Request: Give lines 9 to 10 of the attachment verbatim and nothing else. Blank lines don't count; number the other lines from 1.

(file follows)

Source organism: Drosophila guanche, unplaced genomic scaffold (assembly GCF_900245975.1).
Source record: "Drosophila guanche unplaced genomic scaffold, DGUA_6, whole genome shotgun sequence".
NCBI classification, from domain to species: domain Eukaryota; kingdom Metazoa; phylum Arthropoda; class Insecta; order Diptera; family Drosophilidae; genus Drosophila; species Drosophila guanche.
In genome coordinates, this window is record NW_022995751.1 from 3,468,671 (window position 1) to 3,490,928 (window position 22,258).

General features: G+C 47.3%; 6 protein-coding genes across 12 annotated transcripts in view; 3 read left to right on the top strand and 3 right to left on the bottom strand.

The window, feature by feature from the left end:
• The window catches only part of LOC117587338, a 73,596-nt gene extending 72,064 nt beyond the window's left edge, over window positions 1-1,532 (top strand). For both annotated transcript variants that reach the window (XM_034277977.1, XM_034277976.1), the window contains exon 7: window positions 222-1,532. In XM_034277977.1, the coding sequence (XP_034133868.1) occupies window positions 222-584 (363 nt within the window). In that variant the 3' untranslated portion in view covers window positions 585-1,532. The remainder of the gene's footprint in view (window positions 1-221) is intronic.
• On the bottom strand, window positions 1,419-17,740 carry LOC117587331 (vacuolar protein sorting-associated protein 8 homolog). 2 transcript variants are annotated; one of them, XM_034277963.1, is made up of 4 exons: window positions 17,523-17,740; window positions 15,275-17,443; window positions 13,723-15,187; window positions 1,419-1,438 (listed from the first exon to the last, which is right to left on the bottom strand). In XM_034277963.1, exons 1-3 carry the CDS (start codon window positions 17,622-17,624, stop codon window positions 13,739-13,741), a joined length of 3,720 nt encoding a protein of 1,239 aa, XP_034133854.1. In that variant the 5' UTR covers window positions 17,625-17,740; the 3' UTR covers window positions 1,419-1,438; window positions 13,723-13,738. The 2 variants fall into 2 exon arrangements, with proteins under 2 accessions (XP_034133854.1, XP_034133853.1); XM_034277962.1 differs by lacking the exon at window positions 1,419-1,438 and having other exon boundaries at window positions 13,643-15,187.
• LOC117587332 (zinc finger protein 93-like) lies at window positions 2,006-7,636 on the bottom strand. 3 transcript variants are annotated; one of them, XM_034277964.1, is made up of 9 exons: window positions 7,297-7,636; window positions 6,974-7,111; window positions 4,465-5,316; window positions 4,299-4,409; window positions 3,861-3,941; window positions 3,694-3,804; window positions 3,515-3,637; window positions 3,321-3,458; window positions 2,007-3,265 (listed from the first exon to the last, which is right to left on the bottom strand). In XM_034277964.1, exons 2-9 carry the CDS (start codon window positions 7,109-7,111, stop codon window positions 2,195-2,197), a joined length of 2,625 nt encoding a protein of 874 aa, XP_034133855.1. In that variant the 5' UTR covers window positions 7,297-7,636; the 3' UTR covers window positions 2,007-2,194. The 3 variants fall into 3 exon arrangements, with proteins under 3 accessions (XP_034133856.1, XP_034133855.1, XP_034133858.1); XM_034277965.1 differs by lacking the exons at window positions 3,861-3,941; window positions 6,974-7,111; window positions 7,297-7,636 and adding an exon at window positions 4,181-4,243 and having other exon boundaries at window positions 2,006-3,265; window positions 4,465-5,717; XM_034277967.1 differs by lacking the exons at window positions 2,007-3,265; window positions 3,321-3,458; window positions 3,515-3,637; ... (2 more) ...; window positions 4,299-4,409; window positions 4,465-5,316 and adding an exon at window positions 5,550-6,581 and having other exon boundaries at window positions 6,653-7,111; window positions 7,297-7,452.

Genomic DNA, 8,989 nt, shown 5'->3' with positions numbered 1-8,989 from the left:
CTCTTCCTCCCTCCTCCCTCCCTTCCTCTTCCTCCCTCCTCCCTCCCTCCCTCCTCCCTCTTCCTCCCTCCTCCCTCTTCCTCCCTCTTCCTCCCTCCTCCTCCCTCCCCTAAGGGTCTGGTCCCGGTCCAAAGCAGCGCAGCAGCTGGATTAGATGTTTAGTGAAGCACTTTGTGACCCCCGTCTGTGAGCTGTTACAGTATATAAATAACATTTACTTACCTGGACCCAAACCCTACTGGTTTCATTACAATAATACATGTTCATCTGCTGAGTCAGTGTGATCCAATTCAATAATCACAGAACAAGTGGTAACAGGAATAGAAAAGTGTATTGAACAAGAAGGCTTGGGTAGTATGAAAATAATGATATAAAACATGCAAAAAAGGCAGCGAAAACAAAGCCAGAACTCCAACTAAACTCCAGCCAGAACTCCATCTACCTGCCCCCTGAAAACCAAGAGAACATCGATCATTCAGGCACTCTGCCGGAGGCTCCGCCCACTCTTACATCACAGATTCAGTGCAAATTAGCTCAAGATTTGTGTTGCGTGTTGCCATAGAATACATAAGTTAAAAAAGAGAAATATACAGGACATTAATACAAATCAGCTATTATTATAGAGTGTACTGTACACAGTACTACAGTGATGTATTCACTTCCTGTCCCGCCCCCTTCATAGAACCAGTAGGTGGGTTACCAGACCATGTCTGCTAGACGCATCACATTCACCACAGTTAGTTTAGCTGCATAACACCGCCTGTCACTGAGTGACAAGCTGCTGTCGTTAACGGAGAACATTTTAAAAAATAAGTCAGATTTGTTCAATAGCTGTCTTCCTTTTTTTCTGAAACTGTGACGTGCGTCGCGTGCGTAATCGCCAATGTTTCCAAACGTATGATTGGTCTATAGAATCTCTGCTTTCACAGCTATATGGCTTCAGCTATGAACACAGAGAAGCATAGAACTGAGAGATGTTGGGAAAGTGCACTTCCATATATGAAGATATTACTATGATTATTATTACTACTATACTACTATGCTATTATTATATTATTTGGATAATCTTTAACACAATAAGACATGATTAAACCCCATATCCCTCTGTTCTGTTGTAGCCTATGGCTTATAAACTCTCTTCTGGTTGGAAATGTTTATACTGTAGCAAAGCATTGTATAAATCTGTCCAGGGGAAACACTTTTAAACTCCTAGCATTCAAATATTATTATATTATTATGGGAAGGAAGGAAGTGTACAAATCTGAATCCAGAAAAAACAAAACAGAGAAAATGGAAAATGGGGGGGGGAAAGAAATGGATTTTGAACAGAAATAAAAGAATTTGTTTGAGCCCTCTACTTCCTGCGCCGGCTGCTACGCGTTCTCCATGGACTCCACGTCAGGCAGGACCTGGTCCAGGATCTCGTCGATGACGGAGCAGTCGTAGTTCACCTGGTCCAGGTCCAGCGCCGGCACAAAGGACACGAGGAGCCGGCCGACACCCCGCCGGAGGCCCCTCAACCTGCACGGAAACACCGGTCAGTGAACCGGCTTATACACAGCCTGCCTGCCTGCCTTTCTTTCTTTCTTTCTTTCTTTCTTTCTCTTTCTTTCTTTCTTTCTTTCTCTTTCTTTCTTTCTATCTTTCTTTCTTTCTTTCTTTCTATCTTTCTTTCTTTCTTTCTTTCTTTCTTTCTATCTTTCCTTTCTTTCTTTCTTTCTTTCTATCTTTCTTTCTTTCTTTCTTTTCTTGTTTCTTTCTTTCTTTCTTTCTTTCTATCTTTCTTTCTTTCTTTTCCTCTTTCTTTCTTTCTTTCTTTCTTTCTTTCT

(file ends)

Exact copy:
• LOC117587332 (zinc finger protein 93-like) lies at window positions 2,006-7,636 on the bottom strand. 3 transcript variants are annotated; one of them, XM_034277964.1, is made up of 9 exons: window positions 7,297-7,636; window positions 6,974-7,111; window positions 4,465-5,316; window positions 4,299-4,409; window positions 3,861-3,941; window positions 3,694-3,804; window positions 3,515-3,637; window positions 3,321-3,458; window positions 2,007-3,265 (listed from the first exon to the last, which is right to left on the bottom strand). In XM_034277964.1, exons 2-9 carry the CDS (start codon window positions 7,109-7,111, stop codon window positions 2,195-2,197), a joined length of 2,625 nt encoding a protein of 874 aa, XP_034133855.1. In that variant the 5' UTR covers window positions 7,297-7,636; the 3' UTR covers window positions 2,007-2,194. The 3 variants fall into 3 exon arrangements, with proteins under 3 accessions (XP_034133856.1, XP_034133855.1, XP_034133858.1); XM_034277965.1 differs by lacking the exons at window positions 3,861-3,941; window positions 6,974-7,111; window positions 7,297-7,636 and adding an exon at window positions 4,181-4,243 and having other exon boundaries at window positions 2,006-3,265; window positions 4,465-5,717; XM_034277967.1 differs by lacking the exons at window positions 2,007-3,265; window positions 3,321-3,458; window positions 3,515-3,637; ... (2 more) ...; window positions 4,299-4,409; window positions 4,465-5,316 and adding an exon at window positions 5,550-6,581 and having other exon boundaries at window positions 6,653-7,111; window positions 7,297-7,452.

Genomic DNA, 8,989 nt, shown 5'->3' with positions numbered 1-8,989 from the left: